PC ModuleThere are advantages to both approaches. The ultimate solution is one that combines both Wi-Fi and WHDI: Wi-Fi for access to select internet sites directly from the TV, and WHDI for accessing all other Internet content as well as content and games stored on the PC. Whereas Wi-Fi is good for streaming of compressed media files, it is not suited for delivery of uncompressed HD video. Delivering the PC screen wirelessly using Wi-Fi requires real-time compression which degrades quality and adds latency (as much as several hundreds of milliseconds) rendering such a solution unsuitable for interactive applications such as gaming. WHDI delivers the uncompressed video of the PC screen with less than one millisecond delay, which means that any application on the PC can be enjoyed on the TV with no compromises in user-experience. The good news is that the synergies between WHDI and Wi-Fi will enable low cost integrated solutions that offer both. Both WHDI and Wi-Fi operate in the 5GHz unlicensed band and use MIMO, so both can share RF components and antennas, and overtime consumers will get both for the price of one.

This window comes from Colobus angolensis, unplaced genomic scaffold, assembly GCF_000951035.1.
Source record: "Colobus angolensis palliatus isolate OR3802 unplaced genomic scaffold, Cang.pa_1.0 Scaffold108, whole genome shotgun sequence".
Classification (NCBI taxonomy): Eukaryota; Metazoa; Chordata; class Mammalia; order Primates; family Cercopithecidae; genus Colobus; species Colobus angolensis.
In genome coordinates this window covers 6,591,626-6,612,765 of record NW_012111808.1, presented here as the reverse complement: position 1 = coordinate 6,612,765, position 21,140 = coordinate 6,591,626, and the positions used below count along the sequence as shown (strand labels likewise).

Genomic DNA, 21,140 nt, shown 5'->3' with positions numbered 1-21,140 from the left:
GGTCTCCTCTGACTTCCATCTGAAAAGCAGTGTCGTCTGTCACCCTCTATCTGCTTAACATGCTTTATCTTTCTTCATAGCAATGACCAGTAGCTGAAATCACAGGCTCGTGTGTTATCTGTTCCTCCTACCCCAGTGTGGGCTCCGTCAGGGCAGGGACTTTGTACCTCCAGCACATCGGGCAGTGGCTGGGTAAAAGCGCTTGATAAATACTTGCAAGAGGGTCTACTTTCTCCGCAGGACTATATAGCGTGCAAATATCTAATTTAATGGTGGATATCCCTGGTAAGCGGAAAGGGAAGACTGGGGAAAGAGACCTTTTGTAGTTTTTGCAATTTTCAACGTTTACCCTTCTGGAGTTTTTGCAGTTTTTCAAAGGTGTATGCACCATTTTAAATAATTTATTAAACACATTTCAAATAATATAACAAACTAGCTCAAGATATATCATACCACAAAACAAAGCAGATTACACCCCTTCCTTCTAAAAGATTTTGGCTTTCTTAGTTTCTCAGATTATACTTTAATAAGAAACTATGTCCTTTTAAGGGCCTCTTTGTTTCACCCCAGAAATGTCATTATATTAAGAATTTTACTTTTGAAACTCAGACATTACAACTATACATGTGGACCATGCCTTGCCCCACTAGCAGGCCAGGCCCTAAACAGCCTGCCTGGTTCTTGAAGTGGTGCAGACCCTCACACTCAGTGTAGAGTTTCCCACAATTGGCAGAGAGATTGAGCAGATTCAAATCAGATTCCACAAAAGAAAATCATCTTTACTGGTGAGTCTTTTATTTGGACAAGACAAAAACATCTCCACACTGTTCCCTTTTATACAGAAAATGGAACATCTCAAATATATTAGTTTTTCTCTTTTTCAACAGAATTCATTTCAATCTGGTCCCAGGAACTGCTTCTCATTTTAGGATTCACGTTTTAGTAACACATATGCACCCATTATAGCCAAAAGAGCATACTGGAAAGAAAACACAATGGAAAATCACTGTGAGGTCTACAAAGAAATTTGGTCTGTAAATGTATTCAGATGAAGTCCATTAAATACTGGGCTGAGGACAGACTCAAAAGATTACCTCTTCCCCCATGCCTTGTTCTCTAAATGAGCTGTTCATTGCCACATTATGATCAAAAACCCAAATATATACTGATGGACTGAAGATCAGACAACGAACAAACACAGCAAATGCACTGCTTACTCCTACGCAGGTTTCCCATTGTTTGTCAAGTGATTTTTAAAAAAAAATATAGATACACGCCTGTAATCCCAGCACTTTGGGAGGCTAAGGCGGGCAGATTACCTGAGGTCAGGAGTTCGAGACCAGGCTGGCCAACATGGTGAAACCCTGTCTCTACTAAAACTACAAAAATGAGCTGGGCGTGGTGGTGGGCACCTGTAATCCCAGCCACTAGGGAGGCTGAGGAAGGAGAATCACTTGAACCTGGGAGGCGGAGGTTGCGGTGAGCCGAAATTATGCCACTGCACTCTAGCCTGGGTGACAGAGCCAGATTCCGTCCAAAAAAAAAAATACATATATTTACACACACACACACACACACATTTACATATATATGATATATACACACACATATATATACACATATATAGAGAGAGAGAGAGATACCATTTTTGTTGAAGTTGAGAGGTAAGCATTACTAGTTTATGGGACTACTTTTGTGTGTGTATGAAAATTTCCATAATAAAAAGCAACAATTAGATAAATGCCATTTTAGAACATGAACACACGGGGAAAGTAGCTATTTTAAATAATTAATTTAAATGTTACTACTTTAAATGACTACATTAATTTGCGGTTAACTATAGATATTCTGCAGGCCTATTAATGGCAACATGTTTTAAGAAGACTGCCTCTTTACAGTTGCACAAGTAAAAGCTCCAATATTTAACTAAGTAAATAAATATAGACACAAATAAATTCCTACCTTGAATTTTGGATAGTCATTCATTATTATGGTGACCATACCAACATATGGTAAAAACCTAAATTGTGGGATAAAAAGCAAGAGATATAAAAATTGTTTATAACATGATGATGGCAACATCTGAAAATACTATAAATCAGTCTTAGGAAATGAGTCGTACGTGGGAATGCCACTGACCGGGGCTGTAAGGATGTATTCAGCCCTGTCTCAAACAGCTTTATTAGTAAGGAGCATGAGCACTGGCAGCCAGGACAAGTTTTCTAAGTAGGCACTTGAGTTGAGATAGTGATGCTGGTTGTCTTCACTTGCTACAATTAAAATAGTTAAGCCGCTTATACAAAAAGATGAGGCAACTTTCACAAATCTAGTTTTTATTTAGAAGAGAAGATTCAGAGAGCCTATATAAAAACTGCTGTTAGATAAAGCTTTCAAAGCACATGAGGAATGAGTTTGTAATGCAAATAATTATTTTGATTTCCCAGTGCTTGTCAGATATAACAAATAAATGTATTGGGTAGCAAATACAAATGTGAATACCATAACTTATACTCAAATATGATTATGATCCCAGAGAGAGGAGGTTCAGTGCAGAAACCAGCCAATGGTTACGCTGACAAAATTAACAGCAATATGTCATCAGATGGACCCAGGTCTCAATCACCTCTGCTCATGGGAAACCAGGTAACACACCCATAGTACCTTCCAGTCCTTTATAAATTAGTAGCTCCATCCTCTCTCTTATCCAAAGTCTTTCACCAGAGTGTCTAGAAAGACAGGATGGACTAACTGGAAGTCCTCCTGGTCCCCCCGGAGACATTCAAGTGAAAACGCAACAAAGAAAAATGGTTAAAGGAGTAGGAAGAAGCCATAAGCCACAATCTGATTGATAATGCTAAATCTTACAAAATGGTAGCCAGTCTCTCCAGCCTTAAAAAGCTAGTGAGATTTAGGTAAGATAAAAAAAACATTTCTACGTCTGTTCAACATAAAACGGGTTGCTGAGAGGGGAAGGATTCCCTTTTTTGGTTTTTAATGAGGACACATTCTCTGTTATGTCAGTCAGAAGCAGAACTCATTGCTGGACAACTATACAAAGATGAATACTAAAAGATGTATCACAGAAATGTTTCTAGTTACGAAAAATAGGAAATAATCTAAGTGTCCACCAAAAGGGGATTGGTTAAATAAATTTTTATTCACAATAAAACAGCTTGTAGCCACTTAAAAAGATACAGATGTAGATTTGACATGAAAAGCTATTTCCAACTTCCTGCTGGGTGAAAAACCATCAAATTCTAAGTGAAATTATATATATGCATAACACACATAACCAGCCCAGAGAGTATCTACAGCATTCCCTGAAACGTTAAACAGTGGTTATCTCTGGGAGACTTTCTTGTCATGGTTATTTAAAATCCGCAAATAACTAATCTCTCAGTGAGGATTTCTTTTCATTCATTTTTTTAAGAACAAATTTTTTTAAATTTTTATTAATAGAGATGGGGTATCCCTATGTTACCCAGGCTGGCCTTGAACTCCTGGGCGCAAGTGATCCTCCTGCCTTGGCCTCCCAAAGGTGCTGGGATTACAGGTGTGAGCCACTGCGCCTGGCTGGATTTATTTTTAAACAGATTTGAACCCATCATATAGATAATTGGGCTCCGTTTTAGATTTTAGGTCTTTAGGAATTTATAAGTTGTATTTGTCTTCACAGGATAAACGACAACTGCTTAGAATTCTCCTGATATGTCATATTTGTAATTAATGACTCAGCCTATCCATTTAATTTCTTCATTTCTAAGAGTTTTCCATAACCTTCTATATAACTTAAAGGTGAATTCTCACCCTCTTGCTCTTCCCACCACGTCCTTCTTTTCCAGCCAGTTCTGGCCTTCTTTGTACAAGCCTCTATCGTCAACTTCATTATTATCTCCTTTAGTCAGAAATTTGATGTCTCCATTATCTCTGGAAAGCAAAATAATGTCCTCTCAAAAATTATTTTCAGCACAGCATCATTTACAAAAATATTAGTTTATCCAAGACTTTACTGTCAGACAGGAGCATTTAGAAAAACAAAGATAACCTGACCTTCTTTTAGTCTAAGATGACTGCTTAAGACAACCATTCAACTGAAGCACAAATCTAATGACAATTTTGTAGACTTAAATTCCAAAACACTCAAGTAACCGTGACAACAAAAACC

WHDI offers options for both external adaptor and embedded wireless HDTV functionality. The recently introduced WHDI stick enables a small form factor external wireless PC to TV solution. The WHDI stick is about the size of an external 3G USB modem – it plugs in directly into the HDMI port of the notebook PC and is powered by a single USB port. No software drivers or installation is required. The WHDI stick can transmit the video to any TV embedded with WHDI or to an external WHDI adaptor that connects to the TV via HDMI.

Embedded WHDI solutions are made possible with WHDI mini-cards that are available by a number of ODMs, and which receive the video either through a DisplayPort interface or a direct digital RGB TTL interface. These WHDI mini-cards are an ideal solution for integration not only into notebook PCs but also into tablets. Several tablets have been recently introduced into the market with HDMI ports; however connecting the tablet to the TV with HDMI would compromise mobility and user-experience. Adding WHDI is a natural next step for the tablet makers who are seeking new ways to differentiate their products in a highly competitive market.